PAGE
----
The algorithm accelerates the simulation of large and complex universes
Simeon Bird, assistant professor of physics and astronomy at UC Riverside, is a member of a team of astrophysicists who have used machine learning to simulate the universe with high resolution in a thousandth of the time that the methods conventional would take.
The researchers downloaded models of a small region of space at low and high resolution into a machine learning algorithm that is trained to scale the low-resolution models to match the detail of the high-resolution versions. Such learning allows code, which uses “neural networks”, to generate super-resolution simulations containing up to 512 times more particles than low-resolution models.
The work, published in the Proceedings of the National Academy of Sciences, was directed by Yin Li at the Simons Center in New York and Yueying Ni at Carnegie Mellon University. The research paper is titled “AI-Assisted Super-Resolution Cosmological Simulations”.
Bird, who joined UCR in 2018, studies machine learning, black holes, neutrinos, and dark matter. He said it was a privilege to collaborate on the project. It retained the simulation code used to generate the training data. In this Q&A, he answers a few questions about the project:
Q. What is an artificial intelligence neural network and how does it work?
A neural network is a very flexible model to adapt to any type of data. You can think of it as a series of filters that show different interesting characteristics of the input. Neural networks are trained to select specific interesting parts of the simulation and reproduce them. For our work, this is done by forming a network that tries to reproduce the simulation and a network that tries to find differences between the reproduction and the original. By playing these two networks against each other, we end up with something very difficult to distinguish from the original simulation.
Q. How did you get involved in this project?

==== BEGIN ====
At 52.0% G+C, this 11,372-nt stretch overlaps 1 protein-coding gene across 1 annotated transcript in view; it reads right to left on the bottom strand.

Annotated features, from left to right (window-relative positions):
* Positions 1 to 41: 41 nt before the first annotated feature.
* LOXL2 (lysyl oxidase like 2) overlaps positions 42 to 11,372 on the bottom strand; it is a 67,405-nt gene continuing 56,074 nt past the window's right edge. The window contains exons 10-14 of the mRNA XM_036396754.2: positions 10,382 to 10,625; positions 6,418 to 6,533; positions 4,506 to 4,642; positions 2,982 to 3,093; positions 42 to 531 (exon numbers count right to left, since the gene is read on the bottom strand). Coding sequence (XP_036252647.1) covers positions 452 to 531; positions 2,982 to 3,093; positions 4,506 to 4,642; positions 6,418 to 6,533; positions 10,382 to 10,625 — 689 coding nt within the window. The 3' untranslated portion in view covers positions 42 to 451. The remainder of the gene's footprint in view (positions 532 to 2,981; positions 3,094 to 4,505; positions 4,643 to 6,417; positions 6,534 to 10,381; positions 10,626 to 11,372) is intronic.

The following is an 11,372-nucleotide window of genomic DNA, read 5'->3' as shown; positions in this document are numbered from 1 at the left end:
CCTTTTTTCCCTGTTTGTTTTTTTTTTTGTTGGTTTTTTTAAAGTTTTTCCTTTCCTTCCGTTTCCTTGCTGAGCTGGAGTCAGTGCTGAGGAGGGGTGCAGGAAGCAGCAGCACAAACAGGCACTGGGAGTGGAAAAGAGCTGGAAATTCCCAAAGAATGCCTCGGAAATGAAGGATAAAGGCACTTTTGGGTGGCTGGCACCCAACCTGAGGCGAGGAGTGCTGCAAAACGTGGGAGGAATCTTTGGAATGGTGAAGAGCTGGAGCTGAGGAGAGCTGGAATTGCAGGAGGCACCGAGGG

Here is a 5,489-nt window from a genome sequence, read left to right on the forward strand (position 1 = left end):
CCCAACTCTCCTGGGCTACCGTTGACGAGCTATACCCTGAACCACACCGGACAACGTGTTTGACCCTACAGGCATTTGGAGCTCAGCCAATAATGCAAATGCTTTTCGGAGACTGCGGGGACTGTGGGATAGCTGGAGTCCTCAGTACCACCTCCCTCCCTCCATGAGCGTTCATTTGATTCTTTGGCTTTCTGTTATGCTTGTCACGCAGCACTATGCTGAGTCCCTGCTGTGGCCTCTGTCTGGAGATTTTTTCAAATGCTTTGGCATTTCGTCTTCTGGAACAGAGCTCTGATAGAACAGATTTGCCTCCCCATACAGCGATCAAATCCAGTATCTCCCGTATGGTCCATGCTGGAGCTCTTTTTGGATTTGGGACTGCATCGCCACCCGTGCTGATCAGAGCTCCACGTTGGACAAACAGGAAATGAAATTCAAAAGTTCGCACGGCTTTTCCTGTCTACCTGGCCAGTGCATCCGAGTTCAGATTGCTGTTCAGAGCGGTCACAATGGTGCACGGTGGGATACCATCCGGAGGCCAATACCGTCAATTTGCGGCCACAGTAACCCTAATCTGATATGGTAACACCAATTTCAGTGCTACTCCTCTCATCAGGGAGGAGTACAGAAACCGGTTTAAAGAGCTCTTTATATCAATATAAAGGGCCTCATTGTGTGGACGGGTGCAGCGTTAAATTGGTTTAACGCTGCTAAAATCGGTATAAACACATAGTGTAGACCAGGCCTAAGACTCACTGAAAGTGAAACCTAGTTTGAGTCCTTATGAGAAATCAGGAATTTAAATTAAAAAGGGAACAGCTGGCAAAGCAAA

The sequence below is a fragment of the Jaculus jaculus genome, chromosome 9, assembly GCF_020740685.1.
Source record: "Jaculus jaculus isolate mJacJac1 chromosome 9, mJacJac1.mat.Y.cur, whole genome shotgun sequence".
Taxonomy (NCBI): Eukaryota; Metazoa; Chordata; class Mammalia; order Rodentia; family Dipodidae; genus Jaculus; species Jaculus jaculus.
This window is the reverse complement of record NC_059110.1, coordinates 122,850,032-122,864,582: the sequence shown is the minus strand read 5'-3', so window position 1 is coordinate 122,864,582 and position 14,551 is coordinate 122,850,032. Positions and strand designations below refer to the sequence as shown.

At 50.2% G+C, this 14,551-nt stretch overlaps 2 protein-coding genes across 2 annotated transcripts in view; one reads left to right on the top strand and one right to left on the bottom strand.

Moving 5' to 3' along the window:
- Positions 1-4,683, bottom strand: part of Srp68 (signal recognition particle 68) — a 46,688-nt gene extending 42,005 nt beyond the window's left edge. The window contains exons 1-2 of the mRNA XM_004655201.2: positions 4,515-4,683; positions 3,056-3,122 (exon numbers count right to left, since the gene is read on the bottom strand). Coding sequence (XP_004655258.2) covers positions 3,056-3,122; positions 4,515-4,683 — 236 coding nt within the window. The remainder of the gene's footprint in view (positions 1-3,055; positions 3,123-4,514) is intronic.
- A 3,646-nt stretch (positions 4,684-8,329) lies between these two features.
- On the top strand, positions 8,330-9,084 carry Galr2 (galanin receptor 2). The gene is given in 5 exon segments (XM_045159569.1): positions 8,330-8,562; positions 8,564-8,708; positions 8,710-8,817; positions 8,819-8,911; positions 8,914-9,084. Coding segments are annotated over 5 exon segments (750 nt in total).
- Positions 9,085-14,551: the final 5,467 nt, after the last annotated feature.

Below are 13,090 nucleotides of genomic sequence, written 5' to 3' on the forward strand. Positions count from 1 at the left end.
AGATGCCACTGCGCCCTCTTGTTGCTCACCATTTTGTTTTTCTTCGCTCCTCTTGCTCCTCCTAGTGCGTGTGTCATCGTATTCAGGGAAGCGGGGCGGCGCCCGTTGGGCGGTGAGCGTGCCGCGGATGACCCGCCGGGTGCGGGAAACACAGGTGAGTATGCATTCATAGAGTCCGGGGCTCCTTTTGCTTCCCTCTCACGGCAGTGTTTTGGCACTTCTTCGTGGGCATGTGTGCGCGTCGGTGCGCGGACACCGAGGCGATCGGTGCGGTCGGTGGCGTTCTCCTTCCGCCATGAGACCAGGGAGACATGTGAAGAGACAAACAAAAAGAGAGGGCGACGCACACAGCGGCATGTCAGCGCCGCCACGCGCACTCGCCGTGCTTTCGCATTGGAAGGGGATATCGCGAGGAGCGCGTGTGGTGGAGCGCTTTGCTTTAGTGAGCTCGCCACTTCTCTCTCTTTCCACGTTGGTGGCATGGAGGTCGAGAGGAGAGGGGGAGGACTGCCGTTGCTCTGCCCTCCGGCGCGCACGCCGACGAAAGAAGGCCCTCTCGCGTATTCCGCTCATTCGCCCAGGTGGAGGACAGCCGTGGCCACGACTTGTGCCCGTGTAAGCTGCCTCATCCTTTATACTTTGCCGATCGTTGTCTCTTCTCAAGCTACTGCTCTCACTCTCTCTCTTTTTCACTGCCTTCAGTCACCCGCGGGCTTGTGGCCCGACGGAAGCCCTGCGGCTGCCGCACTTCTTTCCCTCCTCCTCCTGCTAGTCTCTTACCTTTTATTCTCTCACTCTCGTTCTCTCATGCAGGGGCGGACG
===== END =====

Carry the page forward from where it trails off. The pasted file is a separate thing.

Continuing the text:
I run a lot of very large computer simulations. This takes lots of time. Nowadays it is very difficult to make simulation much faster. This type of machine learning provides the ability to resize simulations to ten times their current size, which would be very difficult any other way.
Q. What do you think this technology will make possible for astronomical research?
This technology will eventually allow much larger simulations. These simulations are needed in the near future to ensure that we have models to compare to future much larger astronomical surveys.
Q. How does the algorithm learn to scale low resolution models to match details found in high resolution versions?
It is quite difficult to explain this simply. We think it works because on a large scale one part of the cosmic web looks a lot like another: once dark matter begins to crumble, it forgets where it came from.
Q. The code can take large-scale low-resolution models and generate super-resolution simulations containing up to 512 times the number of particles. How can you be sure that moving upmarket does not generate unobservable “nonsense”?
For this model, we were able to run a simulation directly with 512 times more particles and verify that it looks like the output of upscaling. When we start using this on bigger issues, where we can’t do that – that’s the point! If we can just run the larger simulation, there is no need for machine learning – we’ll run smaller simulations of parts of the simulation on a large scale and verify them.
Q. The team could not run the simulation generator for two years. What were the obstacles?
Machine learning is a rapidly evolving field. Over the past two years, progress has been made in how to train these models. We applied these advances and the problem of previously impossible training suddenly became possible.
Q. Where else can this new technology potentially be used?
This new technology can, hopefully, dramatically increase the dynamic range of our simulations, allowing us to model individual galaxies along with the large-scale distributions of galaxies in the sky.
Q. How can someone use this technology?
This technology is available free of charge, based on open source technology. Anyone with a decently powerful computer and a graphics card could do something similar with enough patience.
Miniature photo: Milky Way photographed by the Spitzer telescope. (NASA / JPL-Caltech / S. Stolovy; Spitzer Science Center / Caltech)